Scandinavian noir

From Wikipedia, the free encyclopedia
  (Redirected from Nordic noir)
Jump to: navigation, search

Scandinavian noir (Scandinavian crime fiction, Scandi noir, Nordic noir) is a genre of crime fiction written from a police point of view. The language is simple and eschews metaphor, the settings have bleak landscapes, and the mood is dark and morally complex. The genre depicts a tension between the apparently still and bland social surface in Scandinavia and the murder, misogyny, rape, and racism it depicts as lying underneath. It contrasts with the whodunit style such as the English country house murder mystery.


Henning Mankell notes that the Martin Beck series of novels by Maj Sjöwall and Per Wahlöö "broke with the previous trends in crime fiction" and pioneered a new style. "They were influenced and inspired by the American writer Ed McBain. They realized that there was a huge unexplored territory in which crime novels could form the framework for stories containing social criticism."[1] Kerstin Bergman notes that "what made Sjöwall and Wahlöö's novels stand out from previous crime fiction – and what made it so influential in the following decades – was, above all, the conscious inclusion of a critical perspective on Swedish society."[2]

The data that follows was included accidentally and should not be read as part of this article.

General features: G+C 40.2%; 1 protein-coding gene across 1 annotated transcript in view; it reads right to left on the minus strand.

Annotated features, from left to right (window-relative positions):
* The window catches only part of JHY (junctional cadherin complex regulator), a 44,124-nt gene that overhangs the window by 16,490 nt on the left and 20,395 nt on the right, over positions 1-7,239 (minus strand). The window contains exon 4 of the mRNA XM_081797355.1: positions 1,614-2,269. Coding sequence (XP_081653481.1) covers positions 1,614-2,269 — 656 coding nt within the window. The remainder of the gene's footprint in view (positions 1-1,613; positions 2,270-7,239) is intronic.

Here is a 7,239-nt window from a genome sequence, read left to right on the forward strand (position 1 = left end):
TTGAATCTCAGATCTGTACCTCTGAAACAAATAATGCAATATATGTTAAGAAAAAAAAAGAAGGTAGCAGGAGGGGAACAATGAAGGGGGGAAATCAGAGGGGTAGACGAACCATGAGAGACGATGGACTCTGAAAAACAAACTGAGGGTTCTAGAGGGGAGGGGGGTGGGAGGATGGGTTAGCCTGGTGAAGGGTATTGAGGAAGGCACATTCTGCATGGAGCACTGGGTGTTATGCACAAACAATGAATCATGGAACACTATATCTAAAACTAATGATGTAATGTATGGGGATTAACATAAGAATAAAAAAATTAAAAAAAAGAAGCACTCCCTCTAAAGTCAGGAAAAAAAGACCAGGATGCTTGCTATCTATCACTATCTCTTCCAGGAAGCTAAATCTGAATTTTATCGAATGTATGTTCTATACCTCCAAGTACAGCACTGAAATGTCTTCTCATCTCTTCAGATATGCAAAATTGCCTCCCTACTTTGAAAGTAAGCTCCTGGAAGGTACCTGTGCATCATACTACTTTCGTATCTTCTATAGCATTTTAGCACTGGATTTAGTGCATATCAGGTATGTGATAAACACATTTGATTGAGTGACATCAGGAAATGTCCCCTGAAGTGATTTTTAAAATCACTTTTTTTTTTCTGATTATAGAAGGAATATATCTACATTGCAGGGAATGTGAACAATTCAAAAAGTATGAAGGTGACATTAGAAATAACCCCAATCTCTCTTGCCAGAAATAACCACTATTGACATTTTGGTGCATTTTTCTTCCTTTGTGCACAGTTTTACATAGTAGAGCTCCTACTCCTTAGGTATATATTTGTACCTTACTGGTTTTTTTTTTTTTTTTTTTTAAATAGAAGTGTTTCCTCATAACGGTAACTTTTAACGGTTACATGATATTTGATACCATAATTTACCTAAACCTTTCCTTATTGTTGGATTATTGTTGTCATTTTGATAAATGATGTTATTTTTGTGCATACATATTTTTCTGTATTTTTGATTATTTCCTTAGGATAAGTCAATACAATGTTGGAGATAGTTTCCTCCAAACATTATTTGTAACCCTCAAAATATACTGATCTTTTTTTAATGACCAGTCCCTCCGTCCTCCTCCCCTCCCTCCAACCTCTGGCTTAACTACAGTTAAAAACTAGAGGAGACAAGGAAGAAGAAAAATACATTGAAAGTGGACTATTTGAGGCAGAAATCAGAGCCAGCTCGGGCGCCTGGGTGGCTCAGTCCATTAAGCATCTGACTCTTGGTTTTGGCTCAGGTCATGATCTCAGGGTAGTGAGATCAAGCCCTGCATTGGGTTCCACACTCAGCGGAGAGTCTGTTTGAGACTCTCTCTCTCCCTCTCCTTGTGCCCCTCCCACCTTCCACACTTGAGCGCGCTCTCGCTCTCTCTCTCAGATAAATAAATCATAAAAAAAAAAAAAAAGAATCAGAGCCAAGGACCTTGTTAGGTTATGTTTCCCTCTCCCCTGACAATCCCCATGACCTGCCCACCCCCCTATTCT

Bergman also claims that "it was not until Stieg Larsson's Millennium trilogy (2005–07) that Swedish crime fiction truly became a worldwide phenomenon.[3] However, British author Barry Forshaw, writing in Nordic Noir, suggests that Peter Høeg’s atmospheric novel Miss Smilla's Feeling for Snow as being "massively influential" in being the true progenitor of the "Scandinavian New Wave" and, by setting its counter-intuitive heroine in Copenhagen and Greenland, inaugurates the current Scandinavian crime wave.[4]